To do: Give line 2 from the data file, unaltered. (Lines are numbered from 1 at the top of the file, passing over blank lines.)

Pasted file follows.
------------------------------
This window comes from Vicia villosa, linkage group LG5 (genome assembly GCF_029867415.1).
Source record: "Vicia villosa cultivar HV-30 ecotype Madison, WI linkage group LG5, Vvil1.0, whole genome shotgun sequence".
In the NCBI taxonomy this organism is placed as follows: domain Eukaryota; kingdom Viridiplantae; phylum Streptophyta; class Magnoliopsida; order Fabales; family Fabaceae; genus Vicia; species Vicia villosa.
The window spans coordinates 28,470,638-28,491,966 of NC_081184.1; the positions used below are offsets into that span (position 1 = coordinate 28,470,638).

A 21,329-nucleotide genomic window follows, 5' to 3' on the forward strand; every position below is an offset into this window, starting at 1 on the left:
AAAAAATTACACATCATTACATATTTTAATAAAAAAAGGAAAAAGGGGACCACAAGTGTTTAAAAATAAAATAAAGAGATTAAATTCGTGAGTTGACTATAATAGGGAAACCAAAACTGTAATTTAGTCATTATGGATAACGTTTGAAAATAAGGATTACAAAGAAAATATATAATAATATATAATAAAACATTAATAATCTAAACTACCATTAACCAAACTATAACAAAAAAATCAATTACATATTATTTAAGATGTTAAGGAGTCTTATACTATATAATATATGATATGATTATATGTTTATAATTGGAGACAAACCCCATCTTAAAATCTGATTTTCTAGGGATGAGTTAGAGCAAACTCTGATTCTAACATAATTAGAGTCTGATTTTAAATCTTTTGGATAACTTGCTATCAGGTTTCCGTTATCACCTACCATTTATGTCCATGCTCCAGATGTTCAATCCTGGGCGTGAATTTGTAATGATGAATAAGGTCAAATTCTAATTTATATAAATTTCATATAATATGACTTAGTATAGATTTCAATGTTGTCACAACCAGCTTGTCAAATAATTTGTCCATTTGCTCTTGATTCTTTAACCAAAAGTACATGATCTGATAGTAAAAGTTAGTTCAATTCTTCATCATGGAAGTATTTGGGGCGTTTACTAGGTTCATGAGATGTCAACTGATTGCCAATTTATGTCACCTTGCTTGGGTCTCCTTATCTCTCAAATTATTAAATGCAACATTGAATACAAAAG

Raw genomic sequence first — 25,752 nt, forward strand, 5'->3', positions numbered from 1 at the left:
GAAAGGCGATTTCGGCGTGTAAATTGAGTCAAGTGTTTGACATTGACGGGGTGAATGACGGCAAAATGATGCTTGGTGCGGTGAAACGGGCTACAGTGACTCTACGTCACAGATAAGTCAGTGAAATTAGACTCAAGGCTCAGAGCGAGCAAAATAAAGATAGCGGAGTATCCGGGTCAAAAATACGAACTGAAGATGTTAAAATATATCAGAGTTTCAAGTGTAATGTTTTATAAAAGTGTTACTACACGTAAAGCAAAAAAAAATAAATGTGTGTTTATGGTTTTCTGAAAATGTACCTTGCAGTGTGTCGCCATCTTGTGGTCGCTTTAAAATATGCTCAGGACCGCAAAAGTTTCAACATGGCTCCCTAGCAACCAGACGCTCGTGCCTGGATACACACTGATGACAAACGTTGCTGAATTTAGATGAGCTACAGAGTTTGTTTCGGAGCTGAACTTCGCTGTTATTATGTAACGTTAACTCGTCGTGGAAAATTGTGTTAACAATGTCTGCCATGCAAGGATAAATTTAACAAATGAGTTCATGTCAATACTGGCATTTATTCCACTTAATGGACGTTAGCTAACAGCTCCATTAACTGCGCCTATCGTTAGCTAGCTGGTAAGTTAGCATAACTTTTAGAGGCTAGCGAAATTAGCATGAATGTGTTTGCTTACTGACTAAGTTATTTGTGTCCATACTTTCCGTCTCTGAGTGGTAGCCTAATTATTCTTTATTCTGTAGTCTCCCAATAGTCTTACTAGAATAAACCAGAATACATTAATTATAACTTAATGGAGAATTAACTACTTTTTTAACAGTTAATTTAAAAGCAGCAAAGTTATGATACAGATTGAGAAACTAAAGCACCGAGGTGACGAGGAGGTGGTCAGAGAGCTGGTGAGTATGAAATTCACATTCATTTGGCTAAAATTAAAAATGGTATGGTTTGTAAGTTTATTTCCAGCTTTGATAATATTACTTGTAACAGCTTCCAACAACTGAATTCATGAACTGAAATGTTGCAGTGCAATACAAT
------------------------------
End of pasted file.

Source record: "Vicia villosa cultivar HV-30 ecotype Madison, WI linkage group LG5, Vvil1.0, whole genome shotgun sequence".